The 100-Day War On Thatch July 5, 2018 By Todd Lowe, agronomist, Southeast Region

It takes a lot of work to make turf look this bad, but it is necessary to remove excessive thatch each summer. This turf will quickly return to playing great.


Recently, golf courses in the southern portion of the Southeast Region have looked like battlegrounds for good reason. Superintendents are battling against thatch with an artillery of aggressive cultivation programs such as deep verticutting, scalping and even fraze mowing – which essentially peels off the entire green leaf canopy of a playing surface.

Superintendent Billy Davidson from the Country Club of Naples calls this summertime cultivation period the “100-day war.” During this time, superintendents wage battle against excessive thatch to recapture premium playing conditions and aesthetics. At the Country Club of Naples, the golf course is closed for two periods during summer so most of the green leaf tissue can be removed and the underlying stem layers thinned out through multiple rounds of coring, verticutting and scalping. This process generates a considerable amount of debris, but it also produces quality playing conditions that golfers appreciate throughout the remainder of the year.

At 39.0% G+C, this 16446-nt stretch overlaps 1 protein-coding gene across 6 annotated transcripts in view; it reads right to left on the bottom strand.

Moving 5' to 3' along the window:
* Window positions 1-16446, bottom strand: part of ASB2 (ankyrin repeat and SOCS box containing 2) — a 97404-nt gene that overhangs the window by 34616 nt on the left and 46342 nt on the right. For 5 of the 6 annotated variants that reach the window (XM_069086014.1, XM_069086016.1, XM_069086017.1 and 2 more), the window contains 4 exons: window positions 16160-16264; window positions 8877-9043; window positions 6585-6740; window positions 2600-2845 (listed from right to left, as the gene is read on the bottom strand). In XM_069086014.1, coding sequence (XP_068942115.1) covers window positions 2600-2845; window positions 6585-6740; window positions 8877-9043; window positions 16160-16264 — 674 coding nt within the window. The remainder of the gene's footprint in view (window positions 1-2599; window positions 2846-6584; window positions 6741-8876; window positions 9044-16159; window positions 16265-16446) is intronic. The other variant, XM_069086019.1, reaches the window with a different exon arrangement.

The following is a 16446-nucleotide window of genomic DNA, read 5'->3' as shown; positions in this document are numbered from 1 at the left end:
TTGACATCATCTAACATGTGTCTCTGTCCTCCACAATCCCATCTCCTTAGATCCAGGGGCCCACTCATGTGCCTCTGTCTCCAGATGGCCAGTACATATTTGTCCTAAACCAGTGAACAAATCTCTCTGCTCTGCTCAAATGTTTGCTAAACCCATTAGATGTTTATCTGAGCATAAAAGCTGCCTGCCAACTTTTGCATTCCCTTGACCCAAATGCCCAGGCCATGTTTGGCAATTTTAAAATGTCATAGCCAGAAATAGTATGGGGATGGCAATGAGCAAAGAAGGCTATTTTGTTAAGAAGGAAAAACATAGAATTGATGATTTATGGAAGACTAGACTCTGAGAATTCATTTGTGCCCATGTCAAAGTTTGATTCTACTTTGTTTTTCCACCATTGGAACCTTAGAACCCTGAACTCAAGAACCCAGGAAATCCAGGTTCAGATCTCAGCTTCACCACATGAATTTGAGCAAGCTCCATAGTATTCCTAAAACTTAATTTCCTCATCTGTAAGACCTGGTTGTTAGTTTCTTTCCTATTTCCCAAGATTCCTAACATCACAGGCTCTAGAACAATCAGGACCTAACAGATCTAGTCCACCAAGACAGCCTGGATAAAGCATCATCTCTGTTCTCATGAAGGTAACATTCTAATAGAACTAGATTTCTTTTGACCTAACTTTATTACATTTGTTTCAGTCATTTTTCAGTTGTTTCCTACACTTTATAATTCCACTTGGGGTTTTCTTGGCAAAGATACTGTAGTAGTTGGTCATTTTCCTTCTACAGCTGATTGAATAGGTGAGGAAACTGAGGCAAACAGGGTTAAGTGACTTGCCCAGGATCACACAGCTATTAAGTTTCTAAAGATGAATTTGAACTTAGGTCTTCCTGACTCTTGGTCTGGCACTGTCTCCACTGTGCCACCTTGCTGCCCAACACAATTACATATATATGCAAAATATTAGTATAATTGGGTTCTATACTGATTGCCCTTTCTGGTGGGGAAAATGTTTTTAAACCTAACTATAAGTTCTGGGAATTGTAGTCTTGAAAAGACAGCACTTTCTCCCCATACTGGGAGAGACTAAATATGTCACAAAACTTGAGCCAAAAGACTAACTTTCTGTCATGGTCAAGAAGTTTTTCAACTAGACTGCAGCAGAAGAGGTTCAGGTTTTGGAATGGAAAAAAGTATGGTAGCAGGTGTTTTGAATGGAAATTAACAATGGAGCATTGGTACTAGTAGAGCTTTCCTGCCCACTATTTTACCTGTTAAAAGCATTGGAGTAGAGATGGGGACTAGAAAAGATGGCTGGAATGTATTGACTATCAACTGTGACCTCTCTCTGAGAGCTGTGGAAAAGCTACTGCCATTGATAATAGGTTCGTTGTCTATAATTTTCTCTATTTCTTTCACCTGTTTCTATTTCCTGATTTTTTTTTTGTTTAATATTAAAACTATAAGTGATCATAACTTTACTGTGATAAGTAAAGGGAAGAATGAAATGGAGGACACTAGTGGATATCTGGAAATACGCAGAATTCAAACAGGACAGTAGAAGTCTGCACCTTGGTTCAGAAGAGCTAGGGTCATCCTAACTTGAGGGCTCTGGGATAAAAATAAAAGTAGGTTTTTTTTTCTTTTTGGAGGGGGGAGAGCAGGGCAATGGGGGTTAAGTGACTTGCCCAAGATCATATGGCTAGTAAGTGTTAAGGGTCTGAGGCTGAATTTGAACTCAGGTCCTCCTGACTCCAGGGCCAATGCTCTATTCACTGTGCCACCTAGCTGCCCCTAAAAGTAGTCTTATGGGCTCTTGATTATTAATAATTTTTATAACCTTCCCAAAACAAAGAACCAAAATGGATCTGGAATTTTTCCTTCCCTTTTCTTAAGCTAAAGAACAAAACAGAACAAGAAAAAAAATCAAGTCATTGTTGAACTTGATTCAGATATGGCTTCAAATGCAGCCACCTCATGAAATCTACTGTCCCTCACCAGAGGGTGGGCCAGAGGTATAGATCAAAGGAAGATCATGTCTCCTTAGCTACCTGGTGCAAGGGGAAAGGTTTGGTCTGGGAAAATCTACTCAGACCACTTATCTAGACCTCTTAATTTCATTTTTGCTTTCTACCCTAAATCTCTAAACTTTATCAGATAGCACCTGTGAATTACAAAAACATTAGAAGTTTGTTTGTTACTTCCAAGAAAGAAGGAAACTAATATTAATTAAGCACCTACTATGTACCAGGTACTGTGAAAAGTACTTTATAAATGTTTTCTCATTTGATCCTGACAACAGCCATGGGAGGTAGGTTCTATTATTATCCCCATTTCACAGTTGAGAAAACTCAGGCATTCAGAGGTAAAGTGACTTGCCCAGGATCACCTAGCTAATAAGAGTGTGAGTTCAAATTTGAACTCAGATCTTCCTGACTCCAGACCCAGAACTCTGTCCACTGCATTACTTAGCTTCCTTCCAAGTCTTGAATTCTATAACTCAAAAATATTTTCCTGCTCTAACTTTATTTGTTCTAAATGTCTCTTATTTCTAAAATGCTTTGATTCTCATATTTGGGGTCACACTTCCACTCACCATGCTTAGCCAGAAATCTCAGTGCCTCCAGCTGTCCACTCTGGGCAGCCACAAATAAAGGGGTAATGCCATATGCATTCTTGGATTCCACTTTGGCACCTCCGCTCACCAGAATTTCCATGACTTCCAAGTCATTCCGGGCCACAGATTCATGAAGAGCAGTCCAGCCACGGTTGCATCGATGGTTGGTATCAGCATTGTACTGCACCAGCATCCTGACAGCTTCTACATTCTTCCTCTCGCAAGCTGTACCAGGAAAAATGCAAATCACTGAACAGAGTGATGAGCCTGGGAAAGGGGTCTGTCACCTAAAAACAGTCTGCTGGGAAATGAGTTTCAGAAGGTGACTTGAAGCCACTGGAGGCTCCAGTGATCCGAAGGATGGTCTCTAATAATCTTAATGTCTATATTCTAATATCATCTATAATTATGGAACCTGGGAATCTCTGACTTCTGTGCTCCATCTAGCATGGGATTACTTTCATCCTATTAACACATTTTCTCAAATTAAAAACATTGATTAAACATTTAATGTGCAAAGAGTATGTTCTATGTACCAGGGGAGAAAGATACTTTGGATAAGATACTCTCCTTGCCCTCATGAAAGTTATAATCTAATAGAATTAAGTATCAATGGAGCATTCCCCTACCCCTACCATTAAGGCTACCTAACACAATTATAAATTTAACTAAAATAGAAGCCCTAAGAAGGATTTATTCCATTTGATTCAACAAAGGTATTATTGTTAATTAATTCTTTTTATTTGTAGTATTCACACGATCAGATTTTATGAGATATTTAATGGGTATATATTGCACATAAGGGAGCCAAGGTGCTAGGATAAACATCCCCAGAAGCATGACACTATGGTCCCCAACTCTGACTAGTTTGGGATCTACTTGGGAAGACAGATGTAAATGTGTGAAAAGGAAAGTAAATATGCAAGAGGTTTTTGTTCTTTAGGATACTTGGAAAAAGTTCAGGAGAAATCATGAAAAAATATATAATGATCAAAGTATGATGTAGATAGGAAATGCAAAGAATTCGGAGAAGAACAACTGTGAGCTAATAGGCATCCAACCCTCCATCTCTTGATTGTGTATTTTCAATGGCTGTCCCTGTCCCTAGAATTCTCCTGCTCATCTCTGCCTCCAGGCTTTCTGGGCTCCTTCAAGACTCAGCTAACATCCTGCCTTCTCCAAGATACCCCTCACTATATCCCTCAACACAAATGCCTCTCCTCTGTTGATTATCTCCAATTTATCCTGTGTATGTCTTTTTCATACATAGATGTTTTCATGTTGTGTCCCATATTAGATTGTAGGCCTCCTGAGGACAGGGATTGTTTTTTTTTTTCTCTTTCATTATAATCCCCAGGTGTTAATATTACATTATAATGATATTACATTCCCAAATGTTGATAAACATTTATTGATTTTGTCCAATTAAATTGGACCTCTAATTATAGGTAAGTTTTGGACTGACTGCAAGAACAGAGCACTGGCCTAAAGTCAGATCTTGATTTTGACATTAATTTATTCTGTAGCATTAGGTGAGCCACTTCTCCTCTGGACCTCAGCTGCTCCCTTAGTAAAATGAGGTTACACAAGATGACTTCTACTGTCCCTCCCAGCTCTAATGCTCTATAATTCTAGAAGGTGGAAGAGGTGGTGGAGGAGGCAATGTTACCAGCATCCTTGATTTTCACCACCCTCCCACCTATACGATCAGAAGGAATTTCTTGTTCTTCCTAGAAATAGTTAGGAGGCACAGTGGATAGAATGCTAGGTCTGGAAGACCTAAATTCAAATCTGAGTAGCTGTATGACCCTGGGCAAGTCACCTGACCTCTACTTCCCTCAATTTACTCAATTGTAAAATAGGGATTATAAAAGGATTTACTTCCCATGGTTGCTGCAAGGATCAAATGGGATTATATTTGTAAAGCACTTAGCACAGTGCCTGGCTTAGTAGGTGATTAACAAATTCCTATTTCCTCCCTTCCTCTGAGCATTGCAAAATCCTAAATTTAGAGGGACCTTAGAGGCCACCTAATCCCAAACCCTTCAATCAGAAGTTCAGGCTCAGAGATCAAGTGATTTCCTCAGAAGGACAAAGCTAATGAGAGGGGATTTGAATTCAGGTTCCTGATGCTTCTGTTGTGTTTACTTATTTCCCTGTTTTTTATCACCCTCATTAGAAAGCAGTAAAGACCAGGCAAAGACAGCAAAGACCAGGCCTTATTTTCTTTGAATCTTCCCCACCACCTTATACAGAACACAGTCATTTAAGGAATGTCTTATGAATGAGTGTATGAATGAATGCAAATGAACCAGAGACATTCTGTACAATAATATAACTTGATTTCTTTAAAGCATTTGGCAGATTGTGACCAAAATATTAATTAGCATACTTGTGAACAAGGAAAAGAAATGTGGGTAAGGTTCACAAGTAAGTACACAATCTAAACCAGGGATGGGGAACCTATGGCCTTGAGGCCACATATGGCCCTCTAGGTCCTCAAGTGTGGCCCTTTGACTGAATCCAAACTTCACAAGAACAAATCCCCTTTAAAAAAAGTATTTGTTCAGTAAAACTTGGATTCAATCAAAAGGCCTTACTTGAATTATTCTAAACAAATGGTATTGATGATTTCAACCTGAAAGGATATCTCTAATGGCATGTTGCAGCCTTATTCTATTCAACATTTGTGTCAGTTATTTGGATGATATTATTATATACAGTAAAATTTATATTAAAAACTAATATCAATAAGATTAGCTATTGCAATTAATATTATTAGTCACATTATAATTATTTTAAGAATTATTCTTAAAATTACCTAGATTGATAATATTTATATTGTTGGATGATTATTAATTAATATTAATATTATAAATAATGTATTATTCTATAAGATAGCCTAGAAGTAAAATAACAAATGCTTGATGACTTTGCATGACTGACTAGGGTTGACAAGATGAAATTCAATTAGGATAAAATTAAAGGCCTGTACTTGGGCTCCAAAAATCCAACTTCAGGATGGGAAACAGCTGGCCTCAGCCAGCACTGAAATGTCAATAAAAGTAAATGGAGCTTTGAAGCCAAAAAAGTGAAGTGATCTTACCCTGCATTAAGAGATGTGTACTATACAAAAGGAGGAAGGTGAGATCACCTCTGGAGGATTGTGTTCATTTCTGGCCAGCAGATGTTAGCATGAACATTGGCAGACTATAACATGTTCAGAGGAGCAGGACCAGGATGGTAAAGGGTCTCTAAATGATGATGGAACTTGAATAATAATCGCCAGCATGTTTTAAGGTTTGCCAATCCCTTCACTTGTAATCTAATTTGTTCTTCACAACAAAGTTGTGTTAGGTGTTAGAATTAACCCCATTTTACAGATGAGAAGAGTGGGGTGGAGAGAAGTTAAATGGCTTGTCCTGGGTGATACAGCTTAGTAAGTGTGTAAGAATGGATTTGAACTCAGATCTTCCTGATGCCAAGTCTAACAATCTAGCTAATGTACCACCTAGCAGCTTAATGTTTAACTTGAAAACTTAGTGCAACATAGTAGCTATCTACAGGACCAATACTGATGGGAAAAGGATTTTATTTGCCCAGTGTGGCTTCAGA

Bermudagrass grows in layers on top of itself. The accumulation of stem material and other organic matter – i.e., thatch – can create soft, inconsistent playing conditions and may negatively impact turf health. With a nearly year-round growing season in southern areas and the nitrogen applied to maintain healthy playing conditions accelerating thatch development, aggressive dethatching is necessary for many southern golf courses every summer. These cultivation practices must take place during summer when weather conditions favor quick recovery for warm-season grasses.

Golf courses that can afford to topdress playing surfaces with sand achieve additional thatch dilution that provides improved consistency and uniformity. If fairways can be topdressed with sand every summer, soil physical properties in the upper rootzone can improve considerably over time.

Generally speaking, the more thatch and organic matter that is removed during summer, the better conditioned a golf course will be throughout the year. Summer closures allow time for necessary cultivation programs and provide good opportunities to implement small renovation projects, install drainage and perform tree work in the absence of golfers.


Southeast Region Agronomists:

Chris Hartwiger, director, USGA Course Consulting Service –

Steve Kammerer, regional director –

Patrick M. O’Brien, agronomist –

Todd Lowe, agronomist –

Addison Barden, agronomist –

Information on the USGA’s Course Consulting Service

Contact the Green Section Staff

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